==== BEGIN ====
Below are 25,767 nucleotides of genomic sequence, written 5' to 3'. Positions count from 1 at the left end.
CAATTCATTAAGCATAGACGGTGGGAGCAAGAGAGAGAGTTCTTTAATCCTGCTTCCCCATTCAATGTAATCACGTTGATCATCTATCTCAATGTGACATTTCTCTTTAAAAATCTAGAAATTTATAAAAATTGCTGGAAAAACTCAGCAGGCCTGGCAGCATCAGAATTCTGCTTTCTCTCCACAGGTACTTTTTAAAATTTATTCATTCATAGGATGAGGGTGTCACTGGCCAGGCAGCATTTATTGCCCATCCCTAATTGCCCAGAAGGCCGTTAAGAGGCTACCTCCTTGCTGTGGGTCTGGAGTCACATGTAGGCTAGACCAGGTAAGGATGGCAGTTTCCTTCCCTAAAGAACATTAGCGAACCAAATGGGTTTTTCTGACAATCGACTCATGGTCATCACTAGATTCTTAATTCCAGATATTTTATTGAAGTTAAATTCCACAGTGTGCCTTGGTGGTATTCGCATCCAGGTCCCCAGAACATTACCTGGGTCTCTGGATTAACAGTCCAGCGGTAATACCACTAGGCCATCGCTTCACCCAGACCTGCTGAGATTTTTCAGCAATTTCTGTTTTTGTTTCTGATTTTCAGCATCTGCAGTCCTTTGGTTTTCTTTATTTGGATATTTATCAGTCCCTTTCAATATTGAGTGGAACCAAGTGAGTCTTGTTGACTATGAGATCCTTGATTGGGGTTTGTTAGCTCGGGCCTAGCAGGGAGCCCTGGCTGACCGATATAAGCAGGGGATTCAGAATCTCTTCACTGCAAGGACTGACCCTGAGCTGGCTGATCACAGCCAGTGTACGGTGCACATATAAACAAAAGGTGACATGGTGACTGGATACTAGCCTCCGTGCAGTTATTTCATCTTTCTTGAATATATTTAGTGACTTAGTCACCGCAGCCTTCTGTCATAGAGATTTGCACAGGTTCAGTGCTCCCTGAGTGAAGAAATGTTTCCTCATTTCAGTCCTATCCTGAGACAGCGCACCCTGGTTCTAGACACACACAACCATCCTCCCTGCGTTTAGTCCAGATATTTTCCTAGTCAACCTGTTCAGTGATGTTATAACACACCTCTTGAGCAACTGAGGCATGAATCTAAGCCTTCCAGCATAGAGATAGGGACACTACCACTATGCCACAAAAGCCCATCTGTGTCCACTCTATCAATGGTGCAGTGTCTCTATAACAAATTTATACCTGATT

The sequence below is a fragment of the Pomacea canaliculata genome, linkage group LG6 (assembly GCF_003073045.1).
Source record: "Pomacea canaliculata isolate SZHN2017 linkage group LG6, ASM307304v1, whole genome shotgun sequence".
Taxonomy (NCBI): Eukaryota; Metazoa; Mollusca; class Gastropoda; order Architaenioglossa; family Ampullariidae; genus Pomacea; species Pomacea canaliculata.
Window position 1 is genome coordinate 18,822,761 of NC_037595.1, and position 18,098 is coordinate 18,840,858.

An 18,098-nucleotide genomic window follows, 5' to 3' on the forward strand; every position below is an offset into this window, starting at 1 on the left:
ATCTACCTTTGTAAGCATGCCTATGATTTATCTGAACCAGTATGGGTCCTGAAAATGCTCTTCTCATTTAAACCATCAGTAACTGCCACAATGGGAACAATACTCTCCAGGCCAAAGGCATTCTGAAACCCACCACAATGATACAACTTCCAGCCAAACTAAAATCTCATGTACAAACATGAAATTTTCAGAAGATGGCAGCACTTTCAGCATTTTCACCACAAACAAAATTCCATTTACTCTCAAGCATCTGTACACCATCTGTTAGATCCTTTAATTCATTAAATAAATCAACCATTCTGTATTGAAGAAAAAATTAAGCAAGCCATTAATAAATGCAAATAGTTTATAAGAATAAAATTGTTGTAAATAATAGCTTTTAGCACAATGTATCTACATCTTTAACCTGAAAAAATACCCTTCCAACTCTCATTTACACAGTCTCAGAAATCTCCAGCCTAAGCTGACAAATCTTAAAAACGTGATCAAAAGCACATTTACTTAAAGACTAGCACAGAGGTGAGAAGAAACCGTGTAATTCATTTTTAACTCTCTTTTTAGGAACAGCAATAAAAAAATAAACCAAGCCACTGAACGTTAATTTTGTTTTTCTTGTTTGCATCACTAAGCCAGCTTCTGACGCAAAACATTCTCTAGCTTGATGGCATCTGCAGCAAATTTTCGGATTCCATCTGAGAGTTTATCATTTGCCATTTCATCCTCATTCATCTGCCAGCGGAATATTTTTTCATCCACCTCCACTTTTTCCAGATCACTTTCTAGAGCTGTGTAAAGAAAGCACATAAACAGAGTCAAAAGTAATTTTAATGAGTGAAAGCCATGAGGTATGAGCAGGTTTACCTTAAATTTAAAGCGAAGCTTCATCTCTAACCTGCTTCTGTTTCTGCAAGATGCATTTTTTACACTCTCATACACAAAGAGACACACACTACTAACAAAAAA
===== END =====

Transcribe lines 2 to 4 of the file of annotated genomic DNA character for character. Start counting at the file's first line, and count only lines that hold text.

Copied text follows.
CAATTCATTAAGCATAGACGGTGGGAGCAAGAGAGAGAGTTCTTTAATCCTGCTTCCCCATTCAATGTAATCACGTTGATCATCTATCTCAATGTGACATTTCTCTTTAAAAATCTAGAAATTTATAAAAATTGCTGGAAAAACTCAGCAGGCCTGGCAGCATCAGAATTCTGCTTTCTCTCCACAGGTACTTTTTAAAATTTATTCATTCATAGGATGAGGGTGTCACTGGCCAGGCAGCATTTATTGCCCATCCCTAATTGCCCAGAAGGCCGTTAAGAGGCTACCTCCTTGCTGTGGGTCTGGAGTCACATGTAGGCTAGACCAGGTAAGGATGGCAGTTTCCTTCCCTAAAGAACATTAGCGAACCAAATGGGTTTTTCTGACAATCGACTCATGGTCATCACTAGATTCTTAATTCCAGATATTTTATTGAAGTTAAATTCCACAGTGTGCCTTGGTGGTATTCGCATCCAGGTCCCCAGAACATTACCTGGGTCTCTGGATTAACAGTCCAGCGGTAATACCACTAGGCCATCGCTTCACCCAGACCTGCTGAGATTTTTCAGCAATTTCTGTTTTTGTTTCTGATTTTCAGCATCTGCAGTCCTTTGGTTTTCTTTATTTGGATATTTATCAGTCCCTTTCAATATTGAGTGGAACCAAGTGAGTCTTGTTGACTATGAGATCCTTGATTGGGGTTTGTTAGCTCGGGCCTAGCAGGGAGCCCTGGCTGACCGATATAAGCAGGGGATTCAGAATCTCTTCACTGCAAGGACTGACCCTGAGCTGGCTGATCACAGCCAGTGTACGGTGCACATATAAACAAAAGGTGACATGGTGACTGGATACTAGCCTCCGTGCAGTTATTTCATCTTTCTTGAATATATTTAGTGACTTAGTCACCGCAGCCTTCTGTCATAGAGATTTGCACAGGTTCAGTGCTCCCTGAGTGAAGAAATGTTTCCTCATTTCAGTCCTATCCTGAGACAGCGCACCCTGGTTCTAGACACACACAACCATCCTCCCTGCGTTTAGTCCAGATATTTTCCTAGTCAACCTGTTCAGTGATGTTATAACACACCTCTTGAGCAACTGAGGCATGAATCTAAGCCTTCCAGCATAGAGATAGGGACACTACCACTATGCCACAAAAGCCCATCTGTGTCCACTCTATCAATGGTGCAGTGTCTCTATAACAAATTTATACCTGATT

The sequence below is a fragment of the Pomacea canaliculata genome, linkage group LG6 (assembly GCF_003073045.1).
Source record: "Pomacea canaliculata isolate SZHN2017 linkage group LG6, ASM307304v1, whole genome shotgun sequence".